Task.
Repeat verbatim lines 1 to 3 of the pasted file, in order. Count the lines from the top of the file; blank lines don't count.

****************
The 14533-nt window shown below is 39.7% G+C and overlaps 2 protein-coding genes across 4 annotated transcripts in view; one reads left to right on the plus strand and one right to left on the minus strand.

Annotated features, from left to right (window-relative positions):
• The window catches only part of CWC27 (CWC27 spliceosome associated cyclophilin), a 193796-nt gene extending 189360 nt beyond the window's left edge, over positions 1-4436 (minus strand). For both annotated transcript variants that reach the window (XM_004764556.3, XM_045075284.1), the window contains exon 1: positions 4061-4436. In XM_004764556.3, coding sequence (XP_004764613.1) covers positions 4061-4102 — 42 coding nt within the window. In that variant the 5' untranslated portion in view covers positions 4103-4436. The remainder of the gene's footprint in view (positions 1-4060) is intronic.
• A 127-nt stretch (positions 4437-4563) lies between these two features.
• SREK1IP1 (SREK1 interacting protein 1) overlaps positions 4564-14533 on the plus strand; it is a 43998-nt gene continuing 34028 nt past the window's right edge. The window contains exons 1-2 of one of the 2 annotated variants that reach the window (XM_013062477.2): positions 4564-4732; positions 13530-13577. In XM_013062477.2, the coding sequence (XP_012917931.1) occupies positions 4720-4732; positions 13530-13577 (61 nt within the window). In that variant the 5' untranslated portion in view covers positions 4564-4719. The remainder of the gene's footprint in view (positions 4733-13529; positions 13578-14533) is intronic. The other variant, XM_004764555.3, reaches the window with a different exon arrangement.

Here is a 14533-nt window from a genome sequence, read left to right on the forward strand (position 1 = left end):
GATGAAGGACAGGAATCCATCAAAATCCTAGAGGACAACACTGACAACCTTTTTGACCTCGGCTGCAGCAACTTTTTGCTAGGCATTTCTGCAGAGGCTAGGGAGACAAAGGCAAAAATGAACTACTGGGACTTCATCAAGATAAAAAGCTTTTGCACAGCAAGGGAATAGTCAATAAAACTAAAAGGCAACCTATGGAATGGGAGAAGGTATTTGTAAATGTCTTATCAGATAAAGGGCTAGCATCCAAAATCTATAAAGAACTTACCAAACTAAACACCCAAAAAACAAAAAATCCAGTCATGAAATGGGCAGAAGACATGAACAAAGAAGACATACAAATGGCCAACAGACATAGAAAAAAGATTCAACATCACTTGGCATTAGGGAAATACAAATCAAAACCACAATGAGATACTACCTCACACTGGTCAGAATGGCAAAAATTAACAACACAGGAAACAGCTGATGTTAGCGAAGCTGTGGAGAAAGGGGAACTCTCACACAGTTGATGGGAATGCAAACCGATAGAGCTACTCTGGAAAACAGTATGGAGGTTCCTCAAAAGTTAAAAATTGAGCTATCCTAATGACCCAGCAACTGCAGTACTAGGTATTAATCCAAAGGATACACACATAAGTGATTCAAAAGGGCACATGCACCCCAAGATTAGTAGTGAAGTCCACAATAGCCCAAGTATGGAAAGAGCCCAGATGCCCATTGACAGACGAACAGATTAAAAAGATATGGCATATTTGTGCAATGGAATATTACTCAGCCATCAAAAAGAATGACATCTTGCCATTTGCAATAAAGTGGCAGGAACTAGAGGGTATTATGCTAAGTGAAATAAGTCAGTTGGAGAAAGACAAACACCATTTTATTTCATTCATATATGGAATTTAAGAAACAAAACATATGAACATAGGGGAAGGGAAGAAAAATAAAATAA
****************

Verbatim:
The 14533-nt window shown below is 39.7% G+C and overlaps 2 protein-coding genes across 4 annotated transcripts in view; one reads left to right on the plus strand and one right to left on the minus strand.

Annotated features, from left to right (window-relative positions):
• The window catches only part of CWC27 (CWC27 spliceosome associated cyclophilin), a 193796-nt gene extending 189360 nt beyond the window's left edge, over positions 1-4436 (minus strand). For both annotated transcript variants that reach the window (XM_004764556.3, XM_045075284.1), the window contains exon 1: positions 4061-4436. In XM_004764556.3, coding sequence (XP_004764613.1) covers positions 4061-4102 — 42 coding nt within the window. In that variant the 5' untranslated portion in view covers positions 4103-4436. The remainder of the gene's footprint in view (positions 1-4060) is intronic.